McElmurry et al v. Ingebritson et al
ORDER RE: DEFENDANTS' MOTION FOR SUMMARY JUDGMENT, granting in part and denying in part 57 Motion for Summary Judgment; granting in part and denying in part 70 Motion to Strike ; denying 71 Motion to Expedite; denying 74 Motion to Dismiss; and denying 75 Motion to Expedite. Signed by Judge Stanley A Bastian. (LR, Case Administrator)
FILED IN THE
U.S. DISTRICT COURT
EASTERN DISTRICT OF WASHINGTON
Mar 06, 2018
SEAN F. MCAVOY, CLERK
UNITED STATES DISTRICT COURT
EASTERN DISTRICT OF WASHINGTON
9 EDWARD MC ELMURRY and EVA
10 MC ELMURRY, INDIVIDUALLY and
11 the marital community thereof,
ORDER RE: DEFENDANTS’
MOTION FOR SUMMARY
14 RUSSELL INGEBRITSON and JANE
15 DOE INGEBRITSON
16 INDIVIDUALLY, and the marital
17 community thereof and AGENTS/
18 OWNERS OF INGEBRITSON and
19 ASSOCIATES, A MINNESOTA
Before the Court is Defendants’ Motion for Summary Judgment, ECF No.
24 57, and several motions related thereto. The motions were heard without oral
On November 30, 2017, Plaintiffs Edward and Eva McElmurry filed a
27 Complaint for Legal Malpractice against Russell and Jane Doe Ingebritson and
28 Agents/Owners of Ingebritson and Associates. ECF No. 1. Plaintiffs allege that
ORDER RE: DEFENDANTS’ MOTION FOR SUMMARY JUDGMENT + 1
1 Edward McElmurry (“Plaintiff”) was injured in a car accident on the job while an
2 employee of BNSF Railroad. Plaintiff contends that Russell Ingebritson
3 (“Defendant”) agreed to represent him on a contingent fee basis in a Federal
4 Employers Liability Act (“FELA”), 45 U.S.C. § 51, et seq., lawsuit against his
5 employer. Plaintiff further alleges that Defendant failed to file a FELA action
6 prior to the expiration of the statute of limitations. The Court denied Plaintiffs’
7 motion for summary judgment, ECF No. 47, and declined to reconsider its
8 decision, ECF No. 53. Defendants now move for summary judgment and seek to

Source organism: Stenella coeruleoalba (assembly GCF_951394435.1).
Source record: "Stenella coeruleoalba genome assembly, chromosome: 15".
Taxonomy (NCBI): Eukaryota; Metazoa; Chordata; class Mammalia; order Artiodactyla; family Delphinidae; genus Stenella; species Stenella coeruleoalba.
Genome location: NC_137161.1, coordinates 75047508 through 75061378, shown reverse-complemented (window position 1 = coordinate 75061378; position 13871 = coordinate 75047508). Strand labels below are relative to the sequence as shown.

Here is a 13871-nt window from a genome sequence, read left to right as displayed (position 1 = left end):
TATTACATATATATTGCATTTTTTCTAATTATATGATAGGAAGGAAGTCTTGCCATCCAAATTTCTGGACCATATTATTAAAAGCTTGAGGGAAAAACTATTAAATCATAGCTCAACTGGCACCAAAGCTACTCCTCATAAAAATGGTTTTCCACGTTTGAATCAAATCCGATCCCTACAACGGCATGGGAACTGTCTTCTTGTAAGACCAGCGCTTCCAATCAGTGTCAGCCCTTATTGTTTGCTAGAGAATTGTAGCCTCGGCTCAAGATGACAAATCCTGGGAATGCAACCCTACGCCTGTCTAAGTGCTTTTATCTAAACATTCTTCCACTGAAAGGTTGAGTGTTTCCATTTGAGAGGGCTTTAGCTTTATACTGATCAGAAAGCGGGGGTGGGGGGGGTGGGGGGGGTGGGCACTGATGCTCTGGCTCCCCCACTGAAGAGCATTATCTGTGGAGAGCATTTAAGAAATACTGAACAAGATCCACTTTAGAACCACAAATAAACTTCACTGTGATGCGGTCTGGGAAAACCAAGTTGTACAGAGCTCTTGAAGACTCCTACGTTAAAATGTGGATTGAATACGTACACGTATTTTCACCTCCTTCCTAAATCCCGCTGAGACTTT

9 strike Plaintiffs’ response as untimely or, alternatively, strike certain evidence as
10 inadmissible. ECF No. 70. Plaintiffs filed a conditional motion to dismiss should
11 the Court strike its pleadings. ECF No. 74.
Defendants’ Motion to Strike
First, Defendants request that the Court strike Plaintiffs’ response to its
14 motion for summary judgment as untimely. The Court declines to strike Plaintiffs’
15 response, filed six days after the deadline, in the interests of judicial economy.
Alternatively, Defendants seek to strike portions of the declarations of
17 Edward McElmurry and William Schroder, and evidence contained in a police
18 report as hearsay. Hearsay is a statement that a party offers in evidence to prove
19 the truth of the matter asserted in the statement and is not made by the declarant
20 while testifying at a current trial or hearing. Fed. R. Evid. 801. Hearsay is
21 inadmissible unless otherwise provided by statute, the Federal Rules of Evidence,
22 or other rules prescribed by the United States Supreme Court. Fed. R. Evid. 802.
With regard to Mr. McElmurry, Defendants move to strike the following as
24 impermissible hearsay: “I heard him state to me and the State Patrol that he was
25 distracted. He also told me he dropped his wedding ring and got a phone call
26 before the accident,” ECF No. 63 ¶ 3; and “He said he did not see me until
27 immediately before impact, he said he did not see me until it was too late. He said
28 he was going about 70-75 m.p.h. and he did not see me until it was too late.” ECF
ORDER RE: DEFENDANTS’ MOTION FOR SUMMARY JUDGMENT + 2
1 No. 63 ¶ 4. Both of these statements constitute impermissible hearsay. The Court
2 will not consider these statements in ruling on Defendants’ motion.
Defendants also seek to strike portions of a police report wherein the
4 reporting officer writes that Todd Johnson was “distracted by a ringing phone”
5 when he struck Plaintiff’s automobile. ECF No. 65. Hearsay contained in a police
6 report is inadmissible. Colvin v. United States, 479 F.2d 998, 1003 (9th Cir. 1973).
7 Entries in a police report based on an officer’s observation and knowledge may be
8 admitted, but statements attributed to other persons are clearly hearsay, and
9 inadmissible unless an exception applies. Id. The Court strikes this portion of the
10 police report as it is not based on the reporting officer’s observations.
Defendants further request that the Court strike the following portions of
12 the Declaration of William Schroeder as not based on sufficient facts: “It is my
13 opinion that BNSF’s failure to provide luggage restraints created an unsafe place
14 to work for Mr. McElmurry in violation of its duties under FELA,” ECF No. 66 ¶
15 4; and “Dr. Powers [sic] medical opinion adequately meets the FELA causation